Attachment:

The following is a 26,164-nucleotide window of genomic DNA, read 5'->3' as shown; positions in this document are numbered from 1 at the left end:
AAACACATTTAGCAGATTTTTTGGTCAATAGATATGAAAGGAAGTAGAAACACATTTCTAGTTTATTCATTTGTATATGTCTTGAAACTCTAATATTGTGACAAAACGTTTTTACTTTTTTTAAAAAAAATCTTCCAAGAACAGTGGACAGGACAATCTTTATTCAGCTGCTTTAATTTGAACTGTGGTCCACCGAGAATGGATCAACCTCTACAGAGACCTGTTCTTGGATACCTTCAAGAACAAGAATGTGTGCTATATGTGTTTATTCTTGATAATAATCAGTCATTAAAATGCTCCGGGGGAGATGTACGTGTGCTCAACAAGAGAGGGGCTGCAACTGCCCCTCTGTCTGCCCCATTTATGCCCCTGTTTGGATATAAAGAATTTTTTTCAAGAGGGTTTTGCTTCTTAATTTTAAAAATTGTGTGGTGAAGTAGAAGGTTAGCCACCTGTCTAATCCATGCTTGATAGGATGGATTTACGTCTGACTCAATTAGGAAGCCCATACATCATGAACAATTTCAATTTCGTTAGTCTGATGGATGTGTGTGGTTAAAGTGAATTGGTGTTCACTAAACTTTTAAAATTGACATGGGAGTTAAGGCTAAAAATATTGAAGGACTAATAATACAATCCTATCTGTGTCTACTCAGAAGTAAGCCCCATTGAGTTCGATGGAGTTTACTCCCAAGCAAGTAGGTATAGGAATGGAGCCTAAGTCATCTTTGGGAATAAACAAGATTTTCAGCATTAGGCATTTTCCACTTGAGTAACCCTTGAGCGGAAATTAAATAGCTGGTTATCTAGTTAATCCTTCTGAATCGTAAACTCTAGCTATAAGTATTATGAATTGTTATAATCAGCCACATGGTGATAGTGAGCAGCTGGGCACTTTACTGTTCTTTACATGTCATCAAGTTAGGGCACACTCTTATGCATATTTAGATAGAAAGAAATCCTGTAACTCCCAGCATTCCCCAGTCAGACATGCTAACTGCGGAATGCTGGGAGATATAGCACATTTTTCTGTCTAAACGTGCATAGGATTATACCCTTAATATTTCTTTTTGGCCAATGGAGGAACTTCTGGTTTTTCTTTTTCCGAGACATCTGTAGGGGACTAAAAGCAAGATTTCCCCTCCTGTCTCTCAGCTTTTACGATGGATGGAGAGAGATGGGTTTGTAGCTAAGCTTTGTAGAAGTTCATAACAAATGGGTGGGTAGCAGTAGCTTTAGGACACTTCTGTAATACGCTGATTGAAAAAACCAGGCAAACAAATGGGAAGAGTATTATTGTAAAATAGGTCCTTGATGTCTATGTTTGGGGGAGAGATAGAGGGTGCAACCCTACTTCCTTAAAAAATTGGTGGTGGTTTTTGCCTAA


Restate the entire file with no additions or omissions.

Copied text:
The following is a 26,164-nucleotide window of genomic DNA, read 5'->3' as shown; positions in this document are numbered from 1 at the left end:
AAACACATTTAGCAGATTTTTTGGTCAATAGATATGAAAGGAAGTAGAAACACATTTCTAGTTTATTCATTTGTATATGTCTTGAAACTCTAATATTGTGACAAAACGTTTTTACTTTTTTTAAAAAAAATCTTCCAAGAACAGTGGACAGGACAATCTTTATTCAGCTGCTTTAATTTGAACTGTGGTCCACCGAGAATGGATCAACCTCTACAGAGACCTGTTCTTGGATACCTTCAAGAACAAGAATGTGTGCTATATGTGTTTATTCTTGATAATAATCAGTCATTAAAATGCTCCGGGGGAGATGTACGTGTGCTCAACAAGAGAGGGGCTGCAACTGCCCCTCTGTCTGCCCCATTTATGCCCCTGTTTGGATATAAAGAATTTTTTTCAAGAGGGTTTTGCTTCTTAATTTTAAAAATTGTGTGGTGAAGTAGAAGGTTAGCCACCTGTCTAATCCATGCTTGATAGGATGGATTTACGTCTGACTCAATTAGGAAGCCCATACATCATGAACAATTTCAATTTCGTTAGTCTGATGGATGTGTGTGGTTAAAGTGAATTGGTGTTCACTAAACTTTTAAAATTGACATGGGAGTTAAGGCTAAAAATATTGAAGGACTAATAATACAATCCTATCTGTGTCTACTCAGAAGTAAGCCCCATTGAGTTCGATGGAGTTTACTCCCAAGCAAGTAGGTATAGGAATGGAGCCTAAGTCATCTTTGGGAATAAACAAGATTTTCAGCATTAGGCATTTTCCACTTGAGTAACCCTTGAGCGGAAATTAAATAGCTGGTTATCTAGTTAATCCTTCTGAATCGTAAACTCTAGCTATAAGTATTATGAATTGTTATAATCAGCCACATGGTGATAGTGAGCAGCTGGGCACTTTACTGTTCTTTACATGTCATCAAGTTAGGGCACACTCTTATGCATATTTAGATAGAAAGAAATCCTGTAACTCCCAGCATTCCCCAGTCAGACATGCTAACTGCGGAATGCTGGGAGATATAGCACATTTTTCTGTCTAAACGTGCATAGGATTATACCCTTAATATTTCTTTTTGGCCAATGGAGGAACTTCTGGTTTTTCTTTTTCCGAGACATCTGTAGGGGACTAAAAGCAAGATTTCCCCTCCTGTCTCTCAGCTTTTACGATGGATGGAGAGAGATGGGTTTGTAGCTAAGCTTTGTAGAAGTTCATAACAAATGGGTGGGTAGCAGTAGCTTTAGGACACTTCTGTAATACGCTGATTGAAAAAACCAGGCAAACAAATGGGAAGAGTATTATTGTAAAATAGGTCCTTGATGTCTATGTTTGGGGGAGAGATAGAGGGTGCAACCCTACTTCCTTAAAAAATTGGTGGTGGTTTTTGCCTAA